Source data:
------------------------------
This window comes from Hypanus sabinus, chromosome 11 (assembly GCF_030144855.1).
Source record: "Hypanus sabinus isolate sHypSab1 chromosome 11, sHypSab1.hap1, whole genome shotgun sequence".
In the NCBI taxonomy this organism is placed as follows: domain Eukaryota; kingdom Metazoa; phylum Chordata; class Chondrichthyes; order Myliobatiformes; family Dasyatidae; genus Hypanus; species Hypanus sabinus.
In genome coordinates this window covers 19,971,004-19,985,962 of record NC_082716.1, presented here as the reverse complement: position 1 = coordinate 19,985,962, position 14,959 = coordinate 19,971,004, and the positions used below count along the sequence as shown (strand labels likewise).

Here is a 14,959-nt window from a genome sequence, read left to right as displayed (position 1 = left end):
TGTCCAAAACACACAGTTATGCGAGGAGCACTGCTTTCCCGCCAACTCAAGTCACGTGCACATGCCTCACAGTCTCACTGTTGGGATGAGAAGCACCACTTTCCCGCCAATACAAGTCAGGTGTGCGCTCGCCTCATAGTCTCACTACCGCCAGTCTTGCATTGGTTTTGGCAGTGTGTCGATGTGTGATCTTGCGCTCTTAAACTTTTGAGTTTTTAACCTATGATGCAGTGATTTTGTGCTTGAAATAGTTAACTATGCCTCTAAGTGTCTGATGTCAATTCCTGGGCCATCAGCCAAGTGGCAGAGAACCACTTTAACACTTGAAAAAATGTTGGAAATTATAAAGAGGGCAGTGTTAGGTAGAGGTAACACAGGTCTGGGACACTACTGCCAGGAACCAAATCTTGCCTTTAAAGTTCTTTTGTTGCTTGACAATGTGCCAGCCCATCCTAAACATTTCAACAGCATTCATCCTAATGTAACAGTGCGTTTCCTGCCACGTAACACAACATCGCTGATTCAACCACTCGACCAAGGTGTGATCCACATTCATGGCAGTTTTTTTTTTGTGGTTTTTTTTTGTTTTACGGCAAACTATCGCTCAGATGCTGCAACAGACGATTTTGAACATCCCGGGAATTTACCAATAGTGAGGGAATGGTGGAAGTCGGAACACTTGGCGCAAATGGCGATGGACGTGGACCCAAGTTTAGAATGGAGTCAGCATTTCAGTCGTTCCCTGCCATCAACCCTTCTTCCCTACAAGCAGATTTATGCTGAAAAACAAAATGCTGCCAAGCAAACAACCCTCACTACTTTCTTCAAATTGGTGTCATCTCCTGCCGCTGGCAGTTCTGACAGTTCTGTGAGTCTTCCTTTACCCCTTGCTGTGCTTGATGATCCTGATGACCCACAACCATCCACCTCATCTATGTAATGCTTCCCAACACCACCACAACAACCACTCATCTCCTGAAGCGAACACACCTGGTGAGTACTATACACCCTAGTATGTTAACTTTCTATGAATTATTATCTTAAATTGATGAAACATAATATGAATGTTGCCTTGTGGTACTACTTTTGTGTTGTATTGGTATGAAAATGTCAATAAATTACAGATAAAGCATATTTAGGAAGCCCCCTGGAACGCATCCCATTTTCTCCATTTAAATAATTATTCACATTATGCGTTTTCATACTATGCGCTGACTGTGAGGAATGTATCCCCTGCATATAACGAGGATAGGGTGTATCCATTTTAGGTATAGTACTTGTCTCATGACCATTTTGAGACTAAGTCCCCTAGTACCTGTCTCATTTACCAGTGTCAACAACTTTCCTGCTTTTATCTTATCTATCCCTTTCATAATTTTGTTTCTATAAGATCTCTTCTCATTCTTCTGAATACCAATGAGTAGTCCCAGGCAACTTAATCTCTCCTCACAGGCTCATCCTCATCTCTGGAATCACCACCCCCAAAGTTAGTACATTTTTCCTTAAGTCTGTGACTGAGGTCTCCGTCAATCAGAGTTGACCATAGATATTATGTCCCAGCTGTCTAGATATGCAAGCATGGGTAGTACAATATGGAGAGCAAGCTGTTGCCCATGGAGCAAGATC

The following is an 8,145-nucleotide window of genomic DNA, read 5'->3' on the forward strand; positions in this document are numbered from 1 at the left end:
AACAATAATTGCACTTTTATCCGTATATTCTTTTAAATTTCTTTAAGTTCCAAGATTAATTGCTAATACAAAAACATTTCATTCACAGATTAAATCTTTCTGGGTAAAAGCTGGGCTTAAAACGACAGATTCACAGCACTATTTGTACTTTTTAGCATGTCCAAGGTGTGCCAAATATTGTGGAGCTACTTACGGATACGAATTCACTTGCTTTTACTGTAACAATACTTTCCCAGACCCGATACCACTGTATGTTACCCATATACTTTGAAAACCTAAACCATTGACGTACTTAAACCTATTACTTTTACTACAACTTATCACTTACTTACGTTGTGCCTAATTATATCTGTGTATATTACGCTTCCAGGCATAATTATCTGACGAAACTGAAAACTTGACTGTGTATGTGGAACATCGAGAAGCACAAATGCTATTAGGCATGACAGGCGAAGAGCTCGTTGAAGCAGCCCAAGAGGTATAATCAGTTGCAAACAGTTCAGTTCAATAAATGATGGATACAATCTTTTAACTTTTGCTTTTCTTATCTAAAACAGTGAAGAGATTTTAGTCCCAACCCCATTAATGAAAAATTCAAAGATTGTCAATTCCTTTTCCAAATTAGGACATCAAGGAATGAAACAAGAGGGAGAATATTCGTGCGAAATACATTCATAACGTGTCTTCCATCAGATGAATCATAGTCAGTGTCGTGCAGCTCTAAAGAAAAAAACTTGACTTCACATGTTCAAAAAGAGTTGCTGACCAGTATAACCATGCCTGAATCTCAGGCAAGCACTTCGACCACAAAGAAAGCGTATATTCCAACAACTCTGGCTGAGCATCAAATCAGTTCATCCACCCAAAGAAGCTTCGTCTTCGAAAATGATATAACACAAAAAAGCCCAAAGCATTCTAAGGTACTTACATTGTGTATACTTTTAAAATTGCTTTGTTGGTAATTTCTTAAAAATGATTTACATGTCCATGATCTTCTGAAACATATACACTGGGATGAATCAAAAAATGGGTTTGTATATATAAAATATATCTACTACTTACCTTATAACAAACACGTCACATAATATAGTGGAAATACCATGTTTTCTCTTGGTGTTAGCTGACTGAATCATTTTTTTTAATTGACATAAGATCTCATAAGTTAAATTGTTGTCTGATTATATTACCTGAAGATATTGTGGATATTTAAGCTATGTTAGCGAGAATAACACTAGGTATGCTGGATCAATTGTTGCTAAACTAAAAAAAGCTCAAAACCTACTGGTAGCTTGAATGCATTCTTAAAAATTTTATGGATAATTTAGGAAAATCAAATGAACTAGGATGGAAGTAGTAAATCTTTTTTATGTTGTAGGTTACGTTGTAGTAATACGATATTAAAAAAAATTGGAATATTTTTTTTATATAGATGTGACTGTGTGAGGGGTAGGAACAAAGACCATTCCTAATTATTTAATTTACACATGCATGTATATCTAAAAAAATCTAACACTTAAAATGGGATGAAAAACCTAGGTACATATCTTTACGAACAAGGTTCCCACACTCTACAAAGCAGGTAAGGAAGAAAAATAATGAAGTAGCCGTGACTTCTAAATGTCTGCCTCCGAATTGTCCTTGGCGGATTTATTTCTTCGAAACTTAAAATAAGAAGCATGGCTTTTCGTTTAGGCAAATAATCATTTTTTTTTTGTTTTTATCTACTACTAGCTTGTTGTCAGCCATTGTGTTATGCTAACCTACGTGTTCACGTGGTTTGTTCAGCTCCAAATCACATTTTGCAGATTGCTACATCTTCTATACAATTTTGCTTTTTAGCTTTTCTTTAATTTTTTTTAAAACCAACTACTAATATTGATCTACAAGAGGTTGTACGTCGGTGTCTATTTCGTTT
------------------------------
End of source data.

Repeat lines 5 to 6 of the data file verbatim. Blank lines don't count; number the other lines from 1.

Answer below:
Here is a 14,959-nt window from a genome sequence, read left to right as displayed (position 1 = left end):
TGTCCAAAACACACAGTTATGCGAGGAGCACTGCTTTCCCGCCAACTCAAGTCACGTGCACATGCCTCACAGTCTCACTGTTGGGATGAGAAGCACCACTTTCCCGCCAATACAAGTCAGGTGTGCGCTCGCCTCATAGTCTCACTACCGCCAGTCTTGCATTGGTTTTGGCAGTGTGTCGATGTGTGATCTTGCGCTCTTAAACTTTTGAGTTTTTAACCTATGATGCAGTGATTTTGTGCTTGAAATAGTTAACTATGCCTCTAAGTGTCTGATGTCAATTCCTGGGCCATCAGCCAAGTGGCAGAGAACCACTTTAACACTTGAAAAAATGTTGGAAATTATAAAGAGGGCAGTGTTAGGTAGAGGTAACACAGGTCTGGGACACTACTGCCAGGAACCAAATCTTGCCTTTAAAGTTCTTTTGTTGCTTGACAATGTGCCAGCCCATCCTAAACATTTCAACAGCATTCATCCTAATGTAACAGTGCGTTTCCTGCCACGTAACACAACATCGCTGATTCAACCACTCGACCAAGGTGTGATCCACATTCATGGCAGTTTTTTTTTTGTGGTTTTTTTTTGTTTTACGGCAAACTATCGCTCAGATGCTGCAACAGACGATTTTGAACATCCCGGGAATTTACCAATAGTGAGGGAATGGTGGAAGTCGGAACACTTGGCGCAAATGGCGATGGACGTGGACCCAAGTTTAGAATGGAGTCAGCATTTCAGTCGTTCCCTGCCATCAACCCTTCTTCCCTACAAGCAGATTTATGCTGAAAAACAAAATGCTGCCAAGCAAACAACCCTCACTACTTTCTTCAAATTGGTGTCATCTCCTGCCGCTGGCAGTTCTGACAGTTCTGTGAGTCTTCCTTTACCCCTTGCTGTGCTTGATGATCCTGATGACCCACAACCATCCACCTCATCTATGTAATGCTTCCCAACACCACCACAACAACCACTCATCTCCTGAAGCGAACACACCTGGTGAGTACTATACACCCTAGTATGTTAACTTTCTATGAATTATTATCTTAAATTGATGAAACATAATATGAATGTTGCCTTGTGGTACTACTTTTGTGTTGTATTGGTATGAAAATGTCAATAAATTACAGATAAAGCATATTTAGGAAGCCCCCTGGAACGCATCCCATTTTCTCCATTTAAATAATTATTCACATTATGCGTTTTCATACTATGCGCTGACTGTGAGGAATGTATCCCCTGCATATAACGAGGATAGGGTGTATCCATTTTAGGTATAGTACTTGTCTCATGACCATTTTGAGACTAAGTCCCCTAGTACCTGTCTCATTTACCAGTGTCAACAACTTTCCTGCTTTTATCTTATCTATCCCTTTCATAATTTTGTTTCTATAAGATCTCTTCTCATTCTTCTGAATACCAATGAGTAGTCCCAGGCAACTTAATCTCTCCTCACAGGCTCATCCTCATCTCTGGAATCACCACCCCCAAAGTTAGTACATTTTTCCTTAAGTCTGTGACTGAGGTCTCCGTCAATCAGAGTTGACCATAGATATTATGTCCCAGCTGTCTAGATATGCAAGCATGGGTAGTACAATATGGAGAGCAAGCTGTTGCCCATGGAGCAAGATC